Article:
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Porsche's 'junior Cayenne' promises and delivers on its dynamic and performance prowess to be be the most sporting SUV of its size. However, the market has changed with the newrivals threatening to challenge the Macan's crown, so does it have the stomach for a fight?

This is “a Porsche through and through”. That’s how the Macan is introduced to journalists – as if there were any question that a 4x4 was not also capable of being a Porsche. As if the past decade and a bit hadn’t happened, and we had never seen what a Cayenne could do.

The company, it would appear, is still cautious that it might be accused of diluting its brand by adding another SUV to its line-up.

The Macan's big brother, the Cayenne, arrived in 2002

Not likely here. What we’ve seen a Macan do, on foreign soil at least, thus far seems, if anything, just as impressive as the dynamic tricks pulled by a Cayenne.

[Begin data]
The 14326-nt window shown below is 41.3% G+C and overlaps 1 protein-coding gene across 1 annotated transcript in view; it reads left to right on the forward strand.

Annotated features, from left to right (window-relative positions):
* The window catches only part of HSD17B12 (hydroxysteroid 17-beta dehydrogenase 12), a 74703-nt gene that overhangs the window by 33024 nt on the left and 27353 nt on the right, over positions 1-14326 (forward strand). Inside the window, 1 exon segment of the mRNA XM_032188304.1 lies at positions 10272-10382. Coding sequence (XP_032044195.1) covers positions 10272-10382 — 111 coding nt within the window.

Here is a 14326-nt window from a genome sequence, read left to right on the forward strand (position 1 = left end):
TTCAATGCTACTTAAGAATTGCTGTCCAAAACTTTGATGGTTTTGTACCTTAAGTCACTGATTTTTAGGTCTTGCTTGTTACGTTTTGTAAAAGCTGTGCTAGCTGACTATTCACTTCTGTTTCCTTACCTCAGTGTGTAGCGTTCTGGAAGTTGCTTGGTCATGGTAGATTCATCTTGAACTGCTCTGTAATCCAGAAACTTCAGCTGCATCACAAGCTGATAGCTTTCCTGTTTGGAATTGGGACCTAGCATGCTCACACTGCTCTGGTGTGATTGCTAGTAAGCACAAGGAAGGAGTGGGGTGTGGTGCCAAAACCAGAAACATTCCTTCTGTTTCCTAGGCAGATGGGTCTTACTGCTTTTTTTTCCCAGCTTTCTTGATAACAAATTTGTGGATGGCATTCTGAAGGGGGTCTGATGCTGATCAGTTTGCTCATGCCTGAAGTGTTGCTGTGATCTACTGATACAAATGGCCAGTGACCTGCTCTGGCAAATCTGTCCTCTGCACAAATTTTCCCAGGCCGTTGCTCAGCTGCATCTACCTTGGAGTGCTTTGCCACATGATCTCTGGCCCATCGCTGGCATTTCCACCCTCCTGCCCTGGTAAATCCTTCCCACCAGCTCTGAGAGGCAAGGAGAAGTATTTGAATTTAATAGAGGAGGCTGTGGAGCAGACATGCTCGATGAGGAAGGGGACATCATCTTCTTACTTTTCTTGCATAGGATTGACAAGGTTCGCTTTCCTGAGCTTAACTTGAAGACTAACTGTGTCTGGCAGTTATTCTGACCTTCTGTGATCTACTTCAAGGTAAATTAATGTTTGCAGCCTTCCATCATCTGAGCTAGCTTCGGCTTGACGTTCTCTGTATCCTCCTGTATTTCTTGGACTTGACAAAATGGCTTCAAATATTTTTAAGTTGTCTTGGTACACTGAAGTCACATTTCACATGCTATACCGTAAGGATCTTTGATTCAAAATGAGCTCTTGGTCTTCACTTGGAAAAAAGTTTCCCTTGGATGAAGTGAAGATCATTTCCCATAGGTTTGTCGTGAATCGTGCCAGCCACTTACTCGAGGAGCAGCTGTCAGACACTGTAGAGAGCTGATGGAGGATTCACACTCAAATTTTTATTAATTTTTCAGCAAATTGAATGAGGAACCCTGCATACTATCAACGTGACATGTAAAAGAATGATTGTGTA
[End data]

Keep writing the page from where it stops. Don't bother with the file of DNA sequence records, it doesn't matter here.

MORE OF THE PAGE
A compact SUV from Porsche has been on the cards for years, to join the Cayenne in its line-up. The Cayenne was introduced in 2002 and its financial success has turned Porsche from niche sports car maker into industry heavyweight.

Porsche’s CEO, Matthias Müller, suggested at a few motor shows at the turn of the decade that a smaller model might steal sales from the Cayenne, but the global market for mid-size SUVs is now just too vast for that to be a problem, hence the appearance of the model.

The Macan SUV has already beaten a Range Rover Evoque in tests, and in some style. But with the sector becoming ever more crowded and new rivals appearing,  just how competent is it, on British roads – and off them – when subjected to the toughest road test in the business?

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